نتیجه گیری انگلیسی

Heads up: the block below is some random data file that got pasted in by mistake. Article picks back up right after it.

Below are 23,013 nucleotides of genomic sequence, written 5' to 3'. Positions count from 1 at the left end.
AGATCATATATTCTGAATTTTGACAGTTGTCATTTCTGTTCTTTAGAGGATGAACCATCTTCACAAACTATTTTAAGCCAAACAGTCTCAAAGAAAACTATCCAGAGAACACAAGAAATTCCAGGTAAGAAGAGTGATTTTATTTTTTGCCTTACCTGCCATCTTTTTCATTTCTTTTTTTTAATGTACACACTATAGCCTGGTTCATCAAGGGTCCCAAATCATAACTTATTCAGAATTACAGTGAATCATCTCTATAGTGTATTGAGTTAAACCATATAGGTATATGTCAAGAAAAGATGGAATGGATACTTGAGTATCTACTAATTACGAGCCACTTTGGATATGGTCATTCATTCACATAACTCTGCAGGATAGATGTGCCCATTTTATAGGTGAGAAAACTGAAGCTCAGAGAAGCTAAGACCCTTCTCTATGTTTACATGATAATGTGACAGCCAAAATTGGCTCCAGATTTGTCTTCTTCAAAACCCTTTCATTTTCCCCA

The evidence we present using rich data on brand-level advertising indicates that corporate acquisitions are often associated with sharp downward revisions in advertising spending. This finding is generally consistent with the presence of efficient cost savings policies implemented by new owners of acquired assets. We find that certain types of owners are particularly likely to engage in cost cutting by decreasing brand advertising. In particular, private equity acquirers are much more likely than others to significantly decrease advertising after an acquisition, suggesting that these organizations specialize in efficient cost cutting activities. When acquired brands overlap with the buyer's existing brands, we find that the entire brand portfolio tends to experience a downward shift in aggregate advertising. This suggests that there are more opportunities for efficient cost cutting in overlapping assets that are brought together in a control transaction. Significant decreases in advertising in acquired brands are also more likely if the old owner displayed a propensity to spend heavily, and also when the new owner has displayed a relatively conservative spending policy. This evidence is consistent with the hypothesis that acquisitions can at times present opportunities for efficient cost cutting by transferring assets to relatively more restrained spenders. In an effort to directly examine efficiency issues, we consider the market reaction to the announcement of an acquisition as measured by the combined returns of the buyer and the target/seller. These returns are more positive in cases in which post-acquisition brand advertising is curtailed. This is consistent with the hypothesis that cost cutting activities are efficiency enhancing, thus creating value that is anticipated and rewarded by the market. Taken as a whole, our results provide substantial evidence that ownership changes often result in substantive alterations to investment and spending decisions in acquired assets and, at times, in a buyer's pre-existing portfolio of assets. Downward shifts in advertising after an acquisition are common, particularly in situations in which the new owner is likely to specialize in cost cutting activities and/or when the acquisition brings together natural opportunities to eliminate duplicate spending. The indirect evidence we present strongly suggests that cost cutting on the advertising dimension after an acquisition is often efficiency enhancing, and the more direct evidence on announcement returns helps to confirm this interpretation. Thus, a generally healthy picture of control activity emerges.